pcDuino3Nano - configuring wireless networking
In my previous post I’ve covered the installation procedure for Arch Linux on the pcDuino3Nano board. The procedure covers wired connectivity, but not wireless. This post will show how to enable wireless networking in Arch Linux quickly and painlessly.
What you’ll need
You need an USB wireless adapter which is supported by your kernel. I’m using an adapter based on the RTL8188 chip, namely this one, which works very well. Other adapters based on the same chip will likely work equally well. Adapters based on other chips might work too, but the chip must be supported by the kernel.
You also need a wireless access point to connect to, preferably one that is configured to use WPA encryption, for security reasons.
Plug the adapter into one of the USB ports on the board and check if it’s detected:
[root@alarm ~]# lsusb Bus 003 Device 002: ID 0bda:8176 Realtek Semiconductor Corp. RTL8188CUS 802.11n WLAN Adapter [truncated]
If the adapter is not detected at this point, but you can verify that it works (for example, by checking if it is detected on a PC), your power supply might not supply enough current to the board. Get a power supply that can output more current and retry.
Check that a network interface was created for your adapter by running ifconfig -a. It should list a wlan0 interface. If that’s not the case, you need to fix this problem before continuing this tutorial. The most likely cause is that udev can’t load the corresponding kernel module for your adapter, but that isn’t always the case. I’m not going to cover fixing this particular problem here (remember, google is your friend).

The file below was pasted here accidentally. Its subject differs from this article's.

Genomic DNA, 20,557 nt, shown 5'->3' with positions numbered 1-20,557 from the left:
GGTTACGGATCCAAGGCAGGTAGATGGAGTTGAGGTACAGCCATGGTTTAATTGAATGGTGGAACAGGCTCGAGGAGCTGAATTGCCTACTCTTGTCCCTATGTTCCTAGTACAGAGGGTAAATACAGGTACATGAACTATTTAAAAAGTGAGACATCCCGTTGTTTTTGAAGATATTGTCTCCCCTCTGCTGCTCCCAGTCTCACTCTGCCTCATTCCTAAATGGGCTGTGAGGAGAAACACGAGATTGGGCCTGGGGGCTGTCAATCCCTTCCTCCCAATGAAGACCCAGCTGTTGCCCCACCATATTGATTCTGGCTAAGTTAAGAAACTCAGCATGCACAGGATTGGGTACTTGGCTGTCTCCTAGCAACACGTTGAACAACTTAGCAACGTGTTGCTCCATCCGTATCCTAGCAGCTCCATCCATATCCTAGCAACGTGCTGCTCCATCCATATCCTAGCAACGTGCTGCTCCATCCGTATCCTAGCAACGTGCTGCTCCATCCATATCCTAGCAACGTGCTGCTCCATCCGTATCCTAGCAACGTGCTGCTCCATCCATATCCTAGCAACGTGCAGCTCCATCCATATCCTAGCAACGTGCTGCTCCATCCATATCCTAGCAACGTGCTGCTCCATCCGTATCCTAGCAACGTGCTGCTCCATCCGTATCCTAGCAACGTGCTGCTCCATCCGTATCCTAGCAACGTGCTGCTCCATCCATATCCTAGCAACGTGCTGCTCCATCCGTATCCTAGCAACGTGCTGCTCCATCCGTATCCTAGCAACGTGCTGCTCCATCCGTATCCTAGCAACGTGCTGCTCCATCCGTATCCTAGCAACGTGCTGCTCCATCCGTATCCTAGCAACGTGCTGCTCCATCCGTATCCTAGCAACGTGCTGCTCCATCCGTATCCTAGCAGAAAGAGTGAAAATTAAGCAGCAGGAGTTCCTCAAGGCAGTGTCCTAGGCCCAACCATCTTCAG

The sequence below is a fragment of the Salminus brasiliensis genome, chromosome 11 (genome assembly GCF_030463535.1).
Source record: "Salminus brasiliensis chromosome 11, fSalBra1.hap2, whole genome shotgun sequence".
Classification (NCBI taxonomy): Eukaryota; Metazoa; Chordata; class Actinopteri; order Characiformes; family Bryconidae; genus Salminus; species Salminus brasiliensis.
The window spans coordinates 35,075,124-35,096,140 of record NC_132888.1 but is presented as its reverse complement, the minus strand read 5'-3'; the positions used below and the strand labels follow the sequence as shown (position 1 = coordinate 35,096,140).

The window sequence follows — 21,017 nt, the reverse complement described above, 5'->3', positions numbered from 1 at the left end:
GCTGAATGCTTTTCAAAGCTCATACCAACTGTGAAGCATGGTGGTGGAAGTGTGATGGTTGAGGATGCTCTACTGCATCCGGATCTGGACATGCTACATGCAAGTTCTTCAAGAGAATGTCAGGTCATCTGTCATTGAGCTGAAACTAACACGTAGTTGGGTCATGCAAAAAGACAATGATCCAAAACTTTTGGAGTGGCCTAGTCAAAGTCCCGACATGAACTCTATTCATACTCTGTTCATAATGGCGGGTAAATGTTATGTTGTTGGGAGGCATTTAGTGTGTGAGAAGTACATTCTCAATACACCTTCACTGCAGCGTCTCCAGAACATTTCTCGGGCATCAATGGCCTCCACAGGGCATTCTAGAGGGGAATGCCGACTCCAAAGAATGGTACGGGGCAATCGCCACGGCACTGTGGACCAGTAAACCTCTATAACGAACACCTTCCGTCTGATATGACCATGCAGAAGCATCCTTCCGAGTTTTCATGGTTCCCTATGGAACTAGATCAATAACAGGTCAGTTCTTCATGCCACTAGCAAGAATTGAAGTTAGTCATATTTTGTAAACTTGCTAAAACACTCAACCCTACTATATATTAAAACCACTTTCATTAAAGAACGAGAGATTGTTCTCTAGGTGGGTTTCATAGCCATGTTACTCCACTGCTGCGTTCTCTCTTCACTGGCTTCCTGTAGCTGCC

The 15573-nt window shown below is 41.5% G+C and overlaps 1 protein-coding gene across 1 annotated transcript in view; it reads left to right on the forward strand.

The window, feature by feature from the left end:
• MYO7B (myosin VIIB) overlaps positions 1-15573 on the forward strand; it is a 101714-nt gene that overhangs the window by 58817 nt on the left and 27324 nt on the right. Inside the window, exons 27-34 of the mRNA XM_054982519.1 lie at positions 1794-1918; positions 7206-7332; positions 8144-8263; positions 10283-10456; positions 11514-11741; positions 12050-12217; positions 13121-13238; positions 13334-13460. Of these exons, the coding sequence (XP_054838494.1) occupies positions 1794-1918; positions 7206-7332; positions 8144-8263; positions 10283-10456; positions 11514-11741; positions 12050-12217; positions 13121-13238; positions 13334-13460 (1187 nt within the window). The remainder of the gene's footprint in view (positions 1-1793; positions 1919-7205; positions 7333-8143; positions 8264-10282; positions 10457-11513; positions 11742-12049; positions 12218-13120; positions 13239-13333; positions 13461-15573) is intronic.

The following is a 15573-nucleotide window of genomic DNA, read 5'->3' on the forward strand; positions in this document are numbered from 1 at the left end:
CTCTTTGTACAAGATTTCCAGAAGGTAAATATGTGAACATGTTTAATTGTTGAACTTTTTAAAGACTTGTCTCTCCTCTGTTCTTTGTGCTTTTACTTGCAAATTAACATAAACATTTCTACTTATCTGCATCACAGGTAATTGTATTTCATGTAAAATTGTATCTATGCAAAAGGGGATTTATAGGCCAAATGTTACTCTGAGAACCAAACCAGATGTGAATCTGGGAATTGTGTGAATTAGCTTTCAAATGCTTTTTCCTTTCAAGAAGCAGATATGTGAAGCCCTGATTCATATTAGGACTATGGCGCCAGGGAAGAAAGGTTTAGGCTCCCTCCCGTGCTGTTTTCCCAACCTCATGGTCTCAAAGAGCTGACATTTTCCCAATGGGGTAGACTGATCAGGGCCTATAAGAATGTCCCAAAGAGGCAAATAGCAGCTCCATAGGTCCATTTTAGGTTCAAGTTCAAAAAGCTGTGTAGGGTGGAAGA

If the wireless access point you’re going to connect to is secured (and hopefully it is), you must install wpa_supplicant:
# pacman -S wpa_supplicant
Next, you need to create a netctl profile for your wireless connection. There are a number of example profiles provided in /etc/netctl/examples, covering open network (no authentication), WEP and WPA authentication. I’ll assume that your access point uses WPA authentication and runs a DHCP server, so copy the corresponding example to /etc/netctl:
# cp /etc/netctl/examples/wireless-wpa /etc/netctl/wirelesswpa
Edit the /etc/netctl/wirelesswpa to reflect the name (ESSID) of you access point and the WPA password, then check your configuration:
# netctl start wirelesswpa
If everything goes well, at this point you’ll be connected to your access point and the interface will have a DHCP assigned address. If that’s the case, you can made this change permanent (persistent after reboot):
# netctl enable wirelesswpa
That’s all, your wireless connection is now properly configured.
Dealing with two network interfaces
At this point, there are two network interfaces which are automatically configured on startup: wired (Ethernet, we configured it in the previous post) and wireless. It makes little sense for them to be active at the same time. There are a few ways to fix this:
- disable the automatic configuration of the wired connection using netctl stop ethdhcp and netctl disable ethdhcp. This works fine, but if you remove the wireless adapter and plug in the Ethernet cable, you’ll need to re-enable the interface manually using netctl start ethdhcp and netctl enable ethdhcp.
- use ifplugd. This service will automatically configure the Ethernet interface when a cable is plugged and will automatically disable the interface when the cable is removed.
Using ifplugd is very easy:
# netctl disable ethdhcp # systemctl enable firstname.lastname@example.org
Where to go from here
This tutorial covers only the simplest methods one can use to configure the network connections. Much more complex configurations are possible. For more details on the subject, the links below are a good starting point: